As the 1940s ended, efforts continued to monitor Gratiot County’s pheasant population. During the late spring and early summer of 1949, the State Game Commission continued its “crow counting” program during mating and nesting season in May and June. Usually, the observer traveled a half hour to an hour after sunrise and stopped their car every mile to listen for two minutes for the crow of rooster pheasants. The Commission then used the number of crows heard to estimate how many hens, and rooster pheasants may be in that area. Rural mail carriers also kept records of broods they saw during their mail routes and turned in their findings.

The decade of the 1950s was the high point of success for pheasant hunters in Gratiot County and the State. The 1950 season had a six percent increase in the pheasant population from the previous year, and the season was six days longer. The pheasant population the following year grew another eleven percent. The Conservation department also worked on studying how spring rains and poor temperatures affected hatching by using artificial showers on hen nesting at their facility. The combination of pheasant production, hunting, and the continuation of the pheasant cycle produced ideal conditions for many years in the 1950s.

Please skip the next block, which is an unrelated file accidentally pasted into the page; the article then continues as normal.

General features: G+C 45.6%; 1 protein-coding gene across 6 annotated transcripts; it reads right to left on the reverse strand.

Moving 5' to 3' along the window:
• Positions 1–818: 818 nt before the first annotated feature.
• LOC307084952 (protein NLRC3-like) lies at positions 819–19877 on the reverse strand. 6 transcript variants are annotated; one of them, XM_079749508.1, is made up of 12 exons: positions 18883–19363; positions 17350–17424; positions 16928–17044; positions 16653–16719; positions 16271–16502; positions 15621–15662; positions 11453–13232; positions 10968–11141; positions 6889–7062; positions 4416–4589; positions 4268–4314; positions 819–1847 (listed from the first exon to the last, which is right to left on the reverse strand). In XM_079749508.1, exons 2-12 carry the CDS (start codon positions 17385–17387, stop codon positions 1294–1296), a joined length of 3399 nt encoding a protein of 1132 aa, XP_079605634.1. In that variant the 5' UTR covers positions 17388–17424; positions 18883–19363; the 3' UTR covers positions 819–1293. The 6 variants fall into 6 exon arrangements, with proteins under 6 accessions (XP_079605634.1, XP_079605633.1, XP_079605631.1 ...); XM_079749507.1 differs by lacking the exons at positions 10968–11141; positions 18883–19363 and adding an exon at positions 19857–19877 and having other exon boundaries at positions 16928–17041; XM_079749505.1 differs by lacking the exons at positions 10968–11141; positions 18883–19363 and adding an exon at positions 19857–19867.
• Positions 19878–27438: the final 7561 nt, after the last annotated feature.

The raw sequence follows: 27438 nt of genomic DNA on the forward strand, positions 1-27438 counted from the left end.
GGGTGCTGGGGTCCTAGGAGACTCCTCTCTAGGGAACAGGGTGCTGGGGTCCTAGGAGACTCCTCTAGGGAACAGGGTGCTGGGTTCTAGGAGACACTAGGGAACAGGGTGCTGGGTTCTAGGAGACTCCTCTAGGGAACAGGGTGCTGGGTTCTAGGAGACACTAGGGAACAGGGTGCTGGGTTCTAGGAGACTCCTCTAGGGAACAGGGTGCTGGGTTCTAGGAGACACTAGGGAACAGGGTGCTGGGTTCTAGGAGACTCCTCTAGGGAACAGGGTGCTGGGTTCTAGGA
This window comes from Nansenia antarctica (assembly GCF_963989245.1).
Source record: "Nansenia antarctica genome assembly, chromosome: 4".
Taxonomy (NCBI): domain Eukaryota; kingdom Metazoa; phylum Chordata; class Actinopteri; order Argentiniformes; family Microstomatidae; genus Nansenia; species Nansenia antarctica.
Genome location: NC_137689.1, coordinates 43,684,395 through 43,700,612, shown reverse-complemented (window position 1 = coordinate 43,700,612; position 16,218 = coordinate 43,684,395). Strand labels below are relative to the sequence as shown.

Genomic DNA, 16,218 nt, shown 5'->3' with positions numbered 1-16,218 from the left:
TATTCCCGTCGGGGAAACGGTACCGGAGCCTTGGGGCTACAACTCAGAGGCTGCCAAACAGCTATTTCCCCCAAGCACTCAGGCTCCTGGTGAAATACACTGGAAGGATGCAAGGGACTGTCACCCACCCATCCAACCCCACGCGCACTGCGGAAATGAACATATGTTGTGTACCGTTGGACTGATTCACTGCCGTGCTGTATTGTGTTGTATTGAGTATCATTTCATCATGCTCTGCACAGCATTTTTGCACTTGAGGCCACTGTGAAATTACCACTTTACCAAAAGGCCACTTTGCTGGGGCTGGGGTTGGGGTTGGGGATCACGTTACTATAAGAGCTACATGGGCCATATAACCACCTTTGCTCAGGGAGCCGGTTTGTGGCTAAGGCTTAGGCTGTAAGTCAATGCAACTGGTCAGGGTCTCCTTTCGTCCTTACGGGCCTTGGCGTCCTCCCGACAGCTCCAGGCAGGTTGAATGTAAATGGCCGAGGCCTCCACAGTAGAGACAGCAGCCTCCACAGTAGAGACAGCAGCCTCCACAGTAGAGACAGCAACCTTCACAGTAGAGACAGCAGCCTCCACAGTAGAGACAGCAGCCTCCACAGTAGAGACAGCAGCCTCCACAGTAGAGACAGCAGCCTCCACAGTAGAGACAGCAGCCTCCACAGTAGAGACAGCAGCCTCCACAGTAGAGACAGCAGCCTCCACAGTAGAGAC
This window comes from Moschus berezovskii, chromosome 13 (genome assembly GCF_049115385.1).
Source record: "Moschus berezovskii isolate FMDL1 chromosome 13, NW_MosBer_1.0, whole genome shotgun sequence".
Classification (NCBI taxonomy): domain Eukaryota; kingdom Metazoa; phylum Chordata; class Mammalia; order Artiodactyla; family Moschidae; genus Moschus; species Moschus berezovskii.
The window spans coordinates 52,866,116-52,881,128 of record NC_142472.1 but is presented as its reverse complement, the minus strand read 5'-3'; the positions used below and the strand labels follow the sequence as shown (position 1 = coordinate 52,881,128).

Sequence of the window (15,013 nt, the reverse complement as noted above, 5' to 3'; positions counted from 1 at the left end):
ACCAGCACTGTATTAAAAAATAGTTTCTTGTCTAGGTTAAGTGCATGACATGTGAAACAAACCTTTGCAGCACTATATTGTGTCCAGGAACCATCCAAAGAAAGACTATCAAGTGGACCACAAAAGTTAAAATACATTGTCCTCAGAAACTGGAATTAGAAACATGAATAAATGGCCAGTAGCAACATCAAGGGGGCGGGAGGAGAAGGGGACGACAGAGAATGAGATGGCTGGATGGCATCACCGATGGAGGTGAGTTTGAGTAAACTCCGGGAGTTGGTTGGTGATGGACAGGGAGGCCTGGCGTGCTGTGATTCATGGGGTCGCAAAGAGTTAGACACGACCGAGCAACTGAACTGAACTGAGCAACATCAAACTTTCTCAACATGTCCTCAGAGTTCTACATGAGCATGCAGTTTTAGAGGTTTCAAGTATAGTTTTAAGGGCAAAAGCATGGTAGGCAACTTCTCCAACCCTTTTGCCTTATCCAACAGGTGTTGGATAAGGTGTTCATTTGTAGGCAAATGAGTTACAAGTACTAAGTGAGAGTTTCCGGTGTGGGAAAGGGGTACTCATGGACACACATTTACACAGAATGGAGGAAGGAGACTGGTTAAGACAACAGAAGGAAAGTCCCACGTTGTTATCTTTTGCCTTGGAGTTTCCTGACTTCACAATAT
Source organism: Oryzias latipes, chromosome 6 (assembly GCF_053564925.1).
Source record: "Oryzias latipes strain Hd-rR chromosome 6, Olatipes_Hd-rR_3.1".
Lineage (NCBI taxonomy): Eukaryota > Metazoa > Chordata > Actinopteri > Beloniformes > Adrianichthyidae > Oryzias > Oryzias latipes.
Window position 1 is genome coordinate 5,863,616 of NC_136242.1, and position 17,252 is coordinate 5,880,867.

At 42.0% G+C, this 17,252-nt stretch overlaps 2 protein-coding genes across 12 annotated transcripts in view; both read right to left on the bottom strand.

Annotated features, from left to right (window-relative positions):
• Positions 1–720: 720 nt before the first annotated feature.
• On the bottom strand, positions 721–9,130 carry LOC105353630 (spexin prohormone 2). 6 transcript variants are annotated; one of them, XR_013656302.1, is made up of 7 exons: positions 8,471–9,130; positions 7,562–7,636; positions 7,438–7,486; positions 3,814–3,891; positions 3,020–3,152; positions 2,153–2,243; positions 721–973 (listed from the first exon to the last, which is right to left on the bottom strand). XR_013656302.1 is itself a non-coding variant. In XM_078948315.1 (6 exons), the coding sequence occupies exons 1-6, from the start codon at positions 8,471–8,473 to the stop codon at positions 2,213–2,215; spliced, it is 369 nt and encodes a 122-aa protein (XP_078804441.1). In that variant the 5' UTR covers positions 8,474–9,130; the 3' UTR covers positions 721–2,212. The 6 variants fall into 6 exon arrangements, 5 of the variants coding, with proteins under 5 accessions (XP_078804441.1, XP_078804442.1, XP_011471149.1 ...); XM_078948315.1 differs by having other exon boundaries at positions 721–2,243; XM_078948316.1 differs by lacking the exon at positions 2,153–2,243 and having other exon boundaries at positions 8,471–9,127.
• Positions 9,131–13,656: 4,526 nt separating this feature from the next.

There were some unusual stories about pheasants during these times. In the winter of 1952, hunters, farmers, and the Conservation department were all stunned by a large number of Ring-neck pheasants killed in an area near Fairgrove, Michigan. Farmers in the area found over fifty birds with broken necks, head wounds, and damaged wings. Some wondered if the birds died when they took off and ran into telephone cables, wires, or poles. After autopsies, authorities agreed that the pheasants died from colliding with something. Because the Thumb had some of the best pheasant hunting in the State, the Fairgrove findings became newsworthy.